A journal following the history, design, construction and operation of Bernard Kempinski's O Scale model railroad depicting the U. S. Military Railroad (USMRR) Aquia-Falmouth line in 1863, and other model railroad projects.
©Bernard Kempinski All text and images, except as noted, on this blog are copyrighted by the author and may not be used without permission.

November 6, 2022

Pungy Fever

Replica pungy schooner in a race on the Chesapeake

The delivery of the schooner Smuggler has got me psyched to start working on other ships for the layout.  I have a list of ships that I would like to have at Aquia Landing and Burnside Wharf. They are listed below in order of the state of completion of the model.

Wish List

  1. Railroad car ferry - complete
  2. Smuggler Schooner - complete built by Brian with some help from Rob. I will rename it Miss Merritt Marie
  3. Barges- 3 including one that has masts. Paul Dolkos built one for me. Two to go.
  4. Side Paddlewheeler - I have the Mt Washington kit and need to finish it.
  5. Pungy schooner - I started work on one - see below. 
  6. Pile Driver -  I am accumulating the necessary parts. I have some of the parts already.
  7. Swift Pilot Schooner   I have a kit 1/48th Swift Pilot ship. It is a simpler schooner but the kit is plank on frame. So converting to waterline could be tricky
  8. Tug boats- 2 each - one for the railroad ferry and another along side some of the barges.
  9. Steam transport -  I see several of these in prototype photos. They are like large versions of the tugs but with at least one sail mast. 
  10. Gun boat. A smaller gunboat like the USS Couer d'Lion would be better than the Passaic. 
  11. Baltimore clipper -  I see some of them in photos of Aquia Landing.  I ordered a kit for the 1/48th scale Harvey for this. That ship was built in 1847.  That is a complex sail boat with square and fore and aft rigged sails. It would take a lot of time to build but would be a wonderful addition. 
Note the ironclad Passaic is not on the final list. It is too big for the layout. I need to think of a better way to display it short of expanding the harbor scene. Nor is the Flying Fish schooner on the final list. I bought it from a custom model builder, but they got the scale wrong. I don't think it can be salvaged or converted. If anyone needs a 1/64 schooner, let me know. 

The Pungy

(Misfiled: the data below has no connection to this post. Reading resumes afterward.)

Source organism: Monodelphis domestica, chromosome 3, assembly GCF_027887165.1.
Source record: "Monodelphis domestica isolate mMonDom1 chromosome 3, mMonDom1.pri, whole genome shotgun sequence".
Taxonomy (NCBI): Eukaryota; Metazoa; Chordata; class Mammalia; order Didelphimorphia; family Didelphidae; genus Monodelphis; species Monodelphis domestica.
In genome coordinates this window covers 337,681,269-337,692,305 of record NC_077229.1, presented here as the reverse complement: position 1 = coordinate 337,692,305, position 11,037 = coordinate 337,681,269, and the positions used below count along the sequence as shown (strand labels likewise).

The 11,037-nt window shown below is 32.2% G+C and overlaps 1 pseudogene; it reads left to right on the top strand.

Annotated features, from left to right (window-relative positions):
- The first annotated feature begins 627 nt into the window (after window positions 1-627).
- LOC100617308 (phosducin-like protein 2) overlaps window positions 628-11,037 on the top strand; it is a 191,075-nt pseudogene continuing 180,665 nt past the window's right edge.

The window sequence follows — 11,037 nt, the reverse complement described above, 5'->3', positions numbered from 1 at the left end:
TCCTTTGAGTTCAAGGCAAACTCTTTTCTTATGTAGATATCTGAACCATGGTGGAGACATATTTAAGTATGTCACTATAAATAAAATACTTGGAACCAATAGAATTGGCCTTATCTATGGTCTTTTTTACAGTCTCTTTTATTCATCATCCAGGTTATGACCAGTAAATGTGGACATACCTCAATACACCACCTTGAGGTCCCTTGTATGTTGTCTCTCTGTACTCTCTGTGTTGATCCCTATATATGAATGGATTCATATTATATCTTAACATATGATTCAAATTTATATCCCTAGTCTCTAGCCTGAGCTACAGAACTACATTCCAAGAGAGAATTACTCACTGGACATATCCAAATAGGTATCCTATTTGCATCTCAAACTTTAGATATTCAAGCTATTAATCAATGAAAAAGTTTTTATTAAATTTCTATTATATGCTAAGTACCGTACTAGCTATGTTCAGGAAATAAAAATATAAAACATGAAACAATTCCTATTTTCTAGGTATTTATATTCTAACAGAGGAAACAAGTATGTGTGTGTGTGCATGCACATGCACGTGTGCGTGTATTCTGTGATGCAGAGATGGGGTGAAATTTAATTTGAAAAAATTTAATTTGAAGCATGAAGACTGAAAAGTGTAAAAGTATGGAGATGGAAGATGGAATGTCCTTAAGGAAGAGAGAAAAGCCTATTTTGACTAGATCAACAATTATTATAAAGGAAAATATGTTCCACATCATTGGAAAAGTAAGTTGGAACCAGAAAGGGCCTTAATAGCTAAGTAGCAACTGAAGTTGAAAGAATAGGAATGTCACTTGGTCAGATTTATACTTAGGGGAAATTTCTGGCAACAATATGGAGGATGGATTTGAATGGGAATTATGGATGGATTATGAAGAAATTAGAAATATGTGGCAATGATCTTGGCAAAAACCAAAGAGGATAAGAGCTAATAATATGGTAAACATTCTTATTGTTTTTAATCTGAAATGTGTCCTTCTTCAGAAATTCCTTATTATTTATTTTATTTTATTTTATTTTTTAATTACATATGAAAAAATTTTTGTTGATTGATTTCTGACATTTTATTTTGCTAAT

The arrow points to what appears to be a pungy schooner at Aquia Landing as it has the right shape and the traditional two toned paint scheme of pink and green.

N scale Pungy

A pungy is a type of schooner that was common on the Chesapeake Bay in the mid 19th century. I built a model of one in N Scale for the Lyceum Museum in January 2016. At that time I thought it would be a good ship to model in O scale for my layout.

I based the model on a set of plans I scanned from a book on Chesapeake schooners. The one I selected was built in 1863. I enlarged  a copy of the plans and then had Staples print 3 sets of them. 

O scale hull layers
I have the drawings for laser cutting the hull from the N scale model. So I was able to scale them up and use the laser to cut parts for the basic hull using the bread and butter technique. I glued and clamped those to make the basic hull shape. Then I used my Rotex sander to get the basic shape. It took about 2 hours to cut and shape the hull.  Then it needed several coats of filler and primer. Sanding the camber on the hull top was tricky. In the future I will make laser cut parts for the camber like I used on Passaic.

Once I had the basic hull shape I laser cut the deck planking. I used the laser to engrave the planks, the joggled planks around the perimeter, and  the treenails/wooden nail plugs. By the time of the ACW, ship builders used nails and wood plugs instead of treenails. But in scale, the wood plugs almost look like treenails. They are only 0.015 inches in diameter. So the engraver could handle them and allowed me to avoid a tedious task. 

Here is a shot showing the pungy next to the Miss Merritt Marie. Although not as long, the pungy's masts are nearly as tall as the bigger schooner.  Pungies were known for fast sailing partly due to the huge sails. 

Next I need to add the low railing around the hull. Pungies did not have a large bulwark. There was also monkey rail around the cockpit area, but it was not very tall. They must have been wet sailers in a rough sea.. 

In other news, I replaced the trucks on box car 1344. It was intermittently derailing when running in a train. I suspected the cast metal trucks were the culprit. So I replaced them with the new 3D printed resin ones. We'll see if that fixed the issue. 


  1. Nice work on the pungy!!

  2. Bernie, neat models as usual, what could be better than trains & ships together? Is the image of the pungy in the bay done with some type of a photoshop filter or setting? It has that "cartoonish" or graphic novel quality about it? There is an interesting quality to this type of imagery, which I think you used for some elements on the backdrops recently? Jeff